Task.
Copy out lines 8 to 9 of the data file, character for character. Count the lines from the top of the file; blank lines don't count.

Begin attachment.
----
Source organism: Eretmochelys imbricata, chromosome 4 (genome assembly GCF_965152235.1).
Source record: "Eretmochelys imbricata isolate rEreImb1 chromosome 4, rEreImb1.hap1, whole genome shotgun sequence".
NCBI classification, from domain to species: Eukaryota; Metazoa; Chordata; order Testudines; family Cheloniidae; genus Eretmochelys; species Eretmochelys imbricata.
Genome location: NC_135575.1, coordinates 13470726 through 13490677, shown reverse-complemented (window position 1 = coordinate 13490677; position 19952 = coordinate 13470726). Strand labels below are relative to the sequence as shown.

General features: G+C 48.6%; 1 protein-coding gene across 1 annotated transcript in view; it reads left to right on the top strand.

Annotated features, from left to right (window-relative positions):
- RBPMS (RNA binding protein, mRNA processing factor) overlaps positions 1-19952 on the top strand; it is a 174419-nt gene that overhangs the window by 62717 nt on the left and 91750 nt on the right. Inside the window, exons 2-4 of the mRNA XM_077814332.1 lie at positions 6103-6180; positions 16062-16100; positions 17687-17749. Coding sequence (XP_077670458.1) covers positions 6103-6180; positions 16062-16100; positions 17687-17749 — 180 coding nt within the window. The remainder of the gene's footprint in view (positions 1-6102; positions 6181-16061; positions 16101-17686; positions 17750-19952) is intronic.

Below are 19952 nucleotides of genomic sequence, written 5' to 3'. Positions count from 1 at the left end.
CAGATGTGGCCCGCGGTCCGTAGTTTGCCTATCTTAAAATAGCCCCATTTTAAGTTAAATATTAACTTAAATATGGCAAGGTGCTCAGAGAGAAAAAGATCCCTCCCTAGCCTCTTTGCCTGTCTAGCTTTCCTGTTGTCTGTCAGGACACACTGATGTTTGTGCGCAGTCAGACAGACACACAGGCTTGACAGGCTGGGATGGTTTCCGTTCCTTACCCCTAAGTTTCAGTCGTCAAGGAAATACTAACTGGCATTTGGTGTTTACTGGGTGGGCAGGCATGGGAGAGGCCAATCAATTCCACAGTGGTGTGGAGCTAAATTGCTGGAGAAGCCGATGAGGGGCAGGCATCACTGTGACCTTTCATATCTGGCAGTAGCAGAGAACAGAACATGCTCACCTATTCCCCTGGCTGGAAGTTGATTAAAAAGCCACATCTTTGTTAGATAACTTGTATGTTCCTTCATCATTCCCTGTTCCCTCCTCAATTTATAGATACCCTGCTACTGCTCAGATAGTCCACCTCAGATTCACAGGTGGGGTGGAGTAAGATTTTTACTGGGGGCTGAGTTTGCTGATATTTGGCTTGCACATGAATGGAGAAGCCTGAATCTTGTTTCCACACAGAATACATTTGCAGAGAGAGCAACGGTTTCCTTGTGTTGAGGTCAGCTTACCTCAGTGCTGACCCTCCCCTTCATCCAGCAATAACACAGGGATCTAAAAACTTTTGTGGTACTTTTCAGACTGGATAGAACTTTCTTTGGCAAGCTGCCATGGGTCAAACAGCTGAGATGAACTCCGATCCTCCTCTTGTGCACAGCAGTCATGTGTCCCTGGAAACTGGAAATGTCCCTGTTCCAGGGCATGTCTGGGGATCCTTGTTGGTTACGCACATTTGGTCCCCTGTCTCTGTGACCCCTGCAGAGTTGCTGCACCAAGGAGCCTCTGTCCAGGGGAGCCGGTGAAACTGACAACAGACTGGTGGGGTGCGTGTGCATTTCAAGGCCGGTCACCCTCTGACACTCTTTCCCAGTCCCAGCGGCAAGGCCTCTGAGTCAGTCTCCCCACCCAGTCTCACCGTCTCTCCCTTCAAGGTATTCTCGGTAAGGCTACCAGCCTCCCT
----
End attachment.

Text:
Below are 19952 nucleotides of genomic sequence, written 5' to 3'. Positions count from 1 at the left end.
CAGATGTGGCCCGCGGTCCGTAGTTTGCCTATCTTAAAATAGCCCCATTTTAAGTTAAATATTAACTTAAATATGGCAAGGTGCTCAGAGAGAAAAAGATCCCTCCCTAGCCTCTTTGCCTGTCTAGCTTTCCTGTTGTCTGTCAGGACACACTGATGTTTGTGCGCAGTCAGACAGACACACAGGCTTGACAGGCTGGGATGGTTTCCGTTCCTTACCCCTAAGTTTCAGTCGTCAAGGAAATACTAACTGGCATTTGGTGTTTACTGGGTGGGCAGGCATGGGAGAGGCCAATCAATTCCACAGTGGTGTGGAGCTAAATTGCTGGAGAAGCCGATGAGGGGCAGGCATCACTGTGACCTTTCATATCTGGCAGTAGCAGAGAACAGAACATGCTCACCTATTCCCCTGGCTGGAAGTTGATTAAAAAGCCACATCTTTGTTAGATAACTTGTATGTTCCTTCATCATTCCCTGTTCCCTCCTCAATTTATAGATACCCTGCTACTGCTCAGATAGTCCACCTCAGATTCACAGGTGGGGTGGAGTAAGATTTTTACTGGGGGCTGAGTTTGCTGATATTTGGCTTGCACATGAATGGAGAAGCCTGAATCTTGTTTCCACACAGAATACATTTGCAGAGAGAGCAACGGTTTCCTTGTGTTGAGGTCAGCTTACCTCAGTGCTGACCCTCCCCTTCATCCAGCAATAACACAGGGATCTAAAAACTTTTGTGGTACTTTTCAGACTGGATAGAACTTTCTTTGGCAAGCTGCCATGGGTCAAACAGCTGAGATGAACTCCGATCCTCCTCTTGTGCACAGCAGTCATGTGTCCCTGGAAACTGGAAATGTCCCTGTTCCAGGGCATGTCTGGGGATCCTTGTTGGTTACGCACATTTGGTCCCCTGTCTCTGTGACCCCTGCAGAGTTGCTGCACCAAGGAGCCTCTGTCCAGGGGAGCCGGTGAAACTGACAACAGACTGGTGGGGTGCGTGTGCATTTCAAGGCCGGTCACCCTCTGACACTCTTTCCCAGTCCCAGCGGCAAGGCCTCTGAGTCAGTCTCCCCACCCAGTCTCACCGTCTCTCCCTTCAAGGTATTCTCGGTAAGGCTACCAGCCTCCCT